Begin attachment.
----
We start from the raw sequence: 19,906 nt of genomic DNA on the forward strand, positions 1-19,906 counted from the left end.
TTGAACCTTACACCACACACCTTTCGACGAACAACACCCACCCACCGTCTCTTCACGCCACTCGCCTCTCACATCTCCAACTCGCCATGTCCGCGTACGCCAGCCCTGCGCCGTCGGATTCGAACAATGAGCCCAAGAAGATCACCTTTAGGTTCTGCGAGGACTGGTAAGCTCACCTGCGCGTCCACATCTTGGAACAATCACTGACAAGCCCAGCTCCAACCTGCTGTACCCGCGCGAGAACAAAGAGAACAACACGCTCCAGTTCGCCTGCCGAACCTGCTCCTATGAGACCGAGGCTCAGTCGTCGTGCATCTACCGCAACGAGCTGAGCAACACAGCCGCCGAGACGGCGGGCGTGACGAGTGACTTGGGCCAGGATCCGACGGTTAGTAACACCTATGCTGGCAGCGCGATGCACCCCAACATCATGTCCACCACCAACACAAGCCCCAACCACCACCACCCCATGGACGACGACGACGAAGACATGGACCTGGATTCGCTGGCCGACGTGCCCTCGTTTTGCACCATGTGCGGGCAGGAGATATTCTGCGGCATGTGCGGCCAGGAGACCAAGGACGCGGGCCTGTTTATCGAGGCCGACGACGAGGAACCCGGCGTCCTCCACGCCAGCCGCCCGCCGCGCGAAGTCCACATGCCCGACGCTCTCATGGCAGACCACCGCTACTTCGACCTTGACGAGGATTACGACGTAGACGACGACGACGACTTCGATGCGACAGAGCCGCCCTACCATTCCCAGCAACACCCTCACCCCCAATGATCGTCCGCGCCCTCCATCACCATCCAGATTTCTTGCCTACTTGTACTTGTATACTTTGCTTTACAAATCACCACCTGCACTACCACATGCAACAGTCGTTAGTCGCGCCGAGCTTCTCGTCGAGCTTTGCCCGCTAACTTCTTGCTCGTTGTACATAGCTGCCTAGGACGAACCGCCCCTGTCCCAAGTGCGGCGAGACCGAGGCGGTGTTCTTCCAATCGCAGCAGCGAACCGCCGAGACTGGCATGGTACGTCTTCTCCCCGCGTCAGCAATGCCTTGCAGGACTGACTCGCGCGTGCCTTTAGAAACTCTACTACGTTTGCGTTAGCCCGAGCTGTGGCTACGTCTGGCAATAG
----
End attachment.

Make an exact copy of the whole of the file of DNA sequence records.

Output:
We start from the raw sequence: 19,906 nt of genomic DNA on the forward strand, positions 1-19,906 counted from the left end.
TTGAACCTTACACCACACACCTTTCGACGAACAACACCCACCCACCGTCTCTTCACGCCACTCGCCTCTCACATCTCCAACTCGCCATGTCCGCGTACGCCAGCCCTGCGCCGTCGGATTCGAACAATGAGCCCAAGAAGATCACCTTTAGGTTCTGCGAGGACTGGTAAGCTCACCTGCGCGTCCACATCTTGGAACAATCACTGACAAGCCCAGCTCCAACCTGCTGTACCCGCGCGAGAACAAAGAGAACAACACGCTCCAGTTCGCCTGCCGAACCTGCTCCTATGAGACCGAGGCTCAGTCGTCGTGCATCTACCGCAACGAGCTGAGCAACACAGCCGCCGAGACGGCGGGCGTGACGAGTGACTTGGGCCAGGATCCGACGGTTAGTAACACCTATGCTGGCAGCGCGATGCACCCCAACATCATGTCCACCACCAACACAAGCCCCAACCACCACCACCCCATGGACGACGACGACGAAGACATGGACCTGGATTCGCTGGCCGACGTGCCCTCGTTTTGCACCATGTGCGGGCAGGAGATATTCTGCGGCATGTGCGGCCAGGAGACCAAGGACGCGGGCCTGTTTATCGAGGCCGACGACGAGGAACCCGGCGTCCTCCACGCCAGCCGCCCGCCGCGCGAAGTCCACATGCCCGACGCTCTCATGGCAGACCACCGCTACTTCGACCTTGACGAGGATTACGACGTAGACGACGACGACGACTTCGATGCGACAGAGCCGCCCTACCATTCCCAGCAACACCCTCACCCCCAATGATCGTCCGCGCCCTCCATCACCATCCAGATTTCTTGCCTACTTGTACTTGTATACTTTGCTTTACAAATCACCACCTGCACTACCACATGCAACAGTCGTTAGTCGCGCCGAGCTTCTCGTCGAGCTTTGCCCGCTAACTTCTTGCTCGTTGTACATAGCTGCCTAGGACGAACCGCCCCTGTCCCAAGTGCGGCGAGACCGAGGCGGTGTTCTTCCAATCGCAGCAGCGAACCGCCGAGACTGGCATGGTACGTCTTCTCCCCGCGTCAGCAATGCCTTGCAGGACTGACTCGCGCGTGCCTTTAGAAACTCTACTACGTTTGCGTTAGCCCGAGCTGTGGCTACGTCTGGCAATAG